Lalique is embossed in the glass at the base. Isn't this amazing?!
Right: Lalique Gregoire - this bottle is much lighter than the typical lalique bottles, but it's just gorgeous in its detail and delicacy. It is also made with the amazing 'oily' lalique glass. Incredible!
Left: this incredible flawless miniature Lucien Lelong is still sealed from the 1930s!! I believe it's a baccarat bottle, numbered at the bottom, and probably matching cap (not opening it to find out:P).
Baccarat Lucien Lelong Mon Image - Large sized. This is the 'classic' Baccarat bottle, signed, numbered.
Left: my smaller bottle of Mon Image. Also Baccarat, also from the 1920s.
Right: This is the original Baccarat version of Perfume Ybry. I have both the large and small bottles. The small is missing it's original baccarat enameled top (not sure if it had one, as it's a miniature - I have never seen the miniature version anywhere to have one to compare to). Both bottles are from the 1920s.
Left: Baccarat Ybry in the HUGE Infusion Version (I think this is 16 oz or more) from the 1920s? It's HUGE.
Right: Baccarat Caron Poise de Senteur in the flawless original box... with original content!!! This is sooo beautiful, the photo can't do the bottle justice.
Left: This is an original Baccarat 'Moth' bottle. I found a reference for this bottle in an 1920's ad, but I have never seen a photo of it in any book. There is a chip out of the left rear corner of the bottle, but the top and every other part is flawless! I LOVE figure bottles, this one is a very rare treasure!
This is the original Uralt Lavendel bottle... I believe it dates from the 1930s, complete with all labels and embossed top. The top is a bit discolored, but still completely intact. Very classic!
Left: Joubert Pois de Senteur - this is the original bottle from the 1920s... I believe it's pressed glass. The stopper is cork, and the labels are all original and intact.
Just a beautiful figure! I have never found this bottle in any books either!
Left: This is a VERY strange bottle. It is massively heavy for it's size (which is a substantial 2 1/4" square).
Another bottle I've never seen in books or photos, the design of this couldn't have been very popular, as it's carved like a tombstone:).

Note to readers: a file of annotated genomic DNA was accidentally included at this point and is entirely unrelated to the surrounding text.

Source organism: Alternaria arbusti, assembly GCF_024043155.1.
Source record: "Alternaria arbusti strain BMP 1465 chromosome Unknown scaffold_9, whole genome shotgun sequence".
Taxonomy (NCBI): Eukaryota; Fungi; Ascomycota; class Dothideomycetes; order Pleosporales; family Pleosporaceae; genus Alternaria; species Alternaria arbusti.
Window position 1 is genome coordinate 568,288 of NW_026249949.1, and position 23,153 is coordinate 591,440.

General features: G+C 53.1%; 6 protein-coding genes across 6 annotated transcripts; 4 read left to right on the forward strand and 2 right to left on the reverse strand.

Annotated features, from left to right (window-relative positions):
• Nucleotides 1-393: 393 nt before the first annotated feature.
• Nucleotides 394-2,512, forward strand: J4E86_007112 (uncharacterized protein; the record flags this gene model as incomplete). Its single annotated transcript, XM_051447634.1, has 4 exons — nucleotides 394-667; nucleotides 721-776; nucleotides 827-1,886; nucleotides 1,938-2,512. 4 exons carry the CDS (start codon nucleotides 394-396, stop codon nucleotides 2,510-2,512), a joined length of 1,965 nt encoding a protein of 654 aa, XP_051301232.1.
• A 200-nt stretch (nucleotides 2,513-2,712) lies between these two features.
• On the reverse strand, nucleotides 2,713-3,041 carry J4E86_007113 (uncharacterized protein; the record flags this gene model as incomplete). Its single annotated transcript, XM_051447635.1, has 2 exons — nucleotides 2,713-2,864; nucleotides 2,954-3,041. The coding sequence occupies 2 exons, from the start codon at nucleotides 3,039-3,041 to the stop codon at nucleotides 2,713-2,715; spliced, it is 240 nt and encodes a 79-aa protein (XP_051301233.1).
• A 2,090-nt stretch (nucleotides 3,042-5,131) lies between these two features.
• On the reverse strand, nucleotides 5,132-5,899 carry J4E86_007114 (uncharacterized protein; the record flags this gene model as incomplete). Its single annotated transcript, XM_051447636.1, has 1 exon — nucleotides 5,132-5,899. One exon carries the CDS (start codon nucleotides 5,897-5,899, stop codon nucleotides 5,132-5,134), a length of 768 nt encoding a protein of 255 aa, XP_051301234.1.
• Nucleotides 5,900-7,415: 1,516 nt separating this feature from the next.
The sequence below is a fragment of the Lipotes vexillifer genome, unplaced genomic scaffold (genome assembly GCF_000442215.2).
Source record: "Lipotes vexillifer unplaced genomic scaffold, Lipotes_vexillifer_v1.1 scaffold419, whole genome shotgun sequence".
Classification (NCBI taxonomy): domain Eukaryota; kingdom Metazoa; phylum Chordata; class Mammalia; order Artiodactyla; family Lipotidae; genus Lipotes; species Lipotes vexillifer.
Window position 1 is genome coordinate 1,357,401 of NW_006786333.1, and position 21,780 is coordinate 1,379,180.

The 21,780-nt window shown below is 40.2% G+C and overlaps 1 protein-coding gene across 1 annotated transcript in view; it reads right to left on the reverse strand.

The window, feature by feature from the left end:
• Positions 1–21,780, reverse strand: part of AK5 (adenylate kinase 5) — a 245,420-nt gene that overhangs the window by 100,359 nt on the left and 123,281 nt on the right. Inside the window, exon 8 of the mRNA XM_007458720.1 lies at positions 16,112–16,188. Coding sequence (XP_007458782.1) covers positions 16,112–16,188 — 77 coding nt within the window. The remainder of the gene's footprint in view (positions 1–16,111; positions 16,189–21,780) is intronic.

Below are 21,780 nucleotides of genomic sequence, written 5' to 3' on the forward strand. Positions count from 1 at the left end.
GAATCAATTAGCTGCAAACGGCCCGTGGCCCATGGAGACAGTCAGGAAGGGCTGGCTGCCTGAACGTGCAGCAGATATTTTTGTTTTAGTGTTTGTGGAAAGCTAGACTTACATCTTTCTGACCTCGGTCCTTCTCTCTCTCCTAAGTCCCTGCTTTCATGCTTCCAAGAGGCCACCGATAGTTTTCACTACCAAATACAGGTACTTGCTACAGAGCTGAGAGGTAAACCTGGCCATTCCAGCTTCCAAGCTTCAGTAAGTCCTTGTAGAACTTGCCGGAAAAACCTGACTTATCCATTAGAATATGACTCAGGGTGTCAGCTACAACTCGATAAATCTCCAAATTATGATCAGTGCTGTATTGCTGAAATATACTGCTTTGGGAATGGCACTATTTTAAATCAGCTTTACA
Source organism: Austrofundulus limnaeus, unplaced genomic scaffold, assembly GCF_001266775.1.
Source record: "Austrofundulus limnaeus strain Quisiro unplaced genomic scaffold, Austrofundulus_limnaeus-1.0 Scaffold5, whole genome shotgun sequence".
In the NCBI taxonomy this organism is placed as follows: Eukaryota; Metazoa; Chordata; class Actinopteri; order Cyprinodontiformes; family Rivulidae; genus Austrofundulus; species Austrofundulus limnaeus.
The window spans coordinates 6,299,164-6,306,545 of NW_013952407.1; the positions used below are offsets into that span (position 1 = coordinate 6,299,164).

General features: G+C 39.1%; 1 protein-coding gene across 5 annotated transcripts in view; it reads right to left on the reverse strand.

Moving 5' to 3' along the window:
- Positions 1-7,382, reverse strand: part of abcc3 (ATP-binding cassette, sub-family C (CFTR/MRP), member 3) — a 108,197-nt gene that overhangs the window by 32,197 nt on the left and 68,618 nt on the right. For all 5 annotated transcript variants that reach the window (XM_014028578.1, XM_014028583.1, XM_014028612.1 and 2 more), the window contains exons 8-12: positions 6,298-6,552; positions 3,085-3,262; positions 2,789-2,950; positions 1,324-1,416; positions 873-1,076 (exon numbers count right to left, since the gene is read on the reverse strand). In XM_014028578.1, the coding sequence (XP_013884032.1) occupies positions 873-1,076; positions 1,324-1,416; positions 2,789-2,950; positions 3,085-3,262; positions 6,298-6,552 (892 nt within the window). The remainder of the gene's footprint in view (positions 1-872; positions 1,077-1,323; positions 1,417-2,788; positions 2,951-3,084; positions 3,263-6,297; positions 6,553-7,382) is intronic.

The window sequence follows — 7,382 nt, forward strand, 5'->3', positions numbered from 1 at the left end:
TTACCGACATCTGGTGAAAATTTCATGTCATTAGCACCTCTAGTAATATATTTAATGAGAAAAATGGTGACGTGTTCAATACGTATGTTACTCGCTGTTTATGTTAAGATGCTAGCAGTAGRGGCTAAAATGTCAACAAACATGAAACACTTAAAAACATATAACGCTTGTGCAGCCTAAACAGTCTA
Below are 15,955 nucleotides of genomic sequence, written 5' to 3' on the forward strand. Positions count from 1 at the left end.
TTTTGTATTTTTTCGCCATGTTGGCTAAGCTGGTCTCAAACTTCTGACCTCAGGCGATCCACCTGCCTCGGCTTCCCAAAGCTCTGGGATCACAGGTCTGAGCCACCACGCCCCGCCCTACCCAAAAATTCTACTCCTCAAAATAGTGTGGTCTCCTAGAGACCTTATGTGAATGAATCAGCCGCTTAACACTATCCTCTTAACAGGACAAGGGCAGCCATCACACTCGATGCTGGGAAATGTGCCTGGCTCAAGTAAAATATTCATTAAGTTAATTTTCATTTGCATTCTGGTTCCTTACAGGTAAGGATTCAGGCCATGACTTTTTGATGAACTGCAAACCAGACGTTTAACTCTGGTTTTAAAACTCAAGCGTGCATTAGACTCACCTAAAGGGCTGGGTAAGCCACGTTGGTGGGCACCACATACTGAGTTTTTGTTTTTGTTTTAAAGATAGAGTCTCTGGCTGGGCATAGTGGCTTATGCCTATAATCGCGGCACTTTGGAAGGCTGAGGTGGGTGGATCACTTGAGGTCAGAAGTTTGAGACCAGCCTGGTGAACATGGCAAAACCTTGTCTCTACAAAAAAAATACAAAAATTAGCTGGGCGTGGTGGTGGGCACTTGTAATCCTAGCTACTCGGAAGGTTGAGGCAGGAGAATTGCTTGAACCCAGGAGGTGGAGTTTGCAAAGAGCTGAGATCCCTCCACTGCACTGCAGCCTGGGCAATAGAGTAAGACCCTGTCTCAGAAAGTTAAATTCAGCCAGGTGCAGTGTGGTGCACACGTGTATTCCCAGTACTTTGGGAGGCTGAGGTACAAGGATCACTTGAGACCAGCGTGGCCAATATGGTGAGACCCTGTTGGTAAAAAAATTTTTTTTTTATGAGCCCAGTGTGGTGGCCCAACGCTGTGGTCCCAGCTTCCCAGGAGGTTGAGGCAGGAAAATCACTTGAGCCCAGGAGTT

There is a large chip in the top (which I still have). But what a unique bottle!
This ends the collection I acquired from Katlyn, what an incredible bunch of bottles!! (SOLD)
Left: Marquay. The big one with the black velvet bag I got from my mom. She received it as a gift many decades ago. We had no idea what it was, nor could the bottle be opened. There was no label, but the bottle was full and the bag was immaculate. It said Marquay sewn inside the lining of the black bag.
I tried EVERYTHING to open this bottle short of smashing it. Nothing worked. There was some kind of film (I found out later it may have been real sheep's intestines, which was used to seal bottles in the 1920s - 40s) that was very leathery and hard to scrub off the edge of the top. I managed to scrub most of this off, and still could not open the bottle. I guess I'll have to settle with not smelling it. But it is tantalizing. I am guessing the scent is E'elu, but I am not sure. Maybe the big one is a fatice and the top cannot come off?
The tiny smaller bottle is a miniature. It is only 1 1/4" tall, and came in it's own teeny pale green velvet bag. It was so cute I had to buy it to go along with the big one.
Right: Here is a 2oz bottle of Joy that my mom gave me also. It is about 30 years old, if not older as well. You can see that it is old by the wear to the box and bottle just from time. It still smells just as wonderful as Joy always does. This is not a reformulation, it's the original, in the original spray bottle.
I've been trying to match this formula, but it's difficult without being able to get my hands on the original animal tinctures used. I have managed to get very close however. The perfect duplication is very evasive. Joy has a certain depth that is hard to describe let alone duplicate. It was called, and still is, "the most expensive perfume in the world". Some of the ingredients today are probably difficult if not impossible to obtain.
Left: Some more Joy I have collected in the more vintage bottles.
Right: By way of Oldie bottles, here are some favorite unique looking bottles.
They are all various sizes for Schiaparelli's Shocking, a popular perfume in the 1920s. My bottles are not flawless, but I thought they looked more interesting aged like this rather than the more pristine bottles you see with the glass domes. Those have always looked a bit cheap to me, with the lace and the dome, they look like dime store display bottles (which perhaps they were in their time).
These are strange looking but obviously old and like dressmaker dummies. I think they're very cute and are among my favorite vintage bottles!
Hermes Caleche is one of my all time favorite perfumes. I don't now like it as much as I once did, but I still hoard it. Caleche means 'carriage', or horse cart, and it's the smell of leather and horses, and hay. It's a very unusual smell for a perfume, very different than almost anything else.
I buy these for personal use more than bottles:).
The group to the right are my Lanvin Arpege's only. I have other Lanvins (Rumor, Scandal, My Sin), but I didn't have room to take a complete group photo. The bottles all roughly look like these anyway:).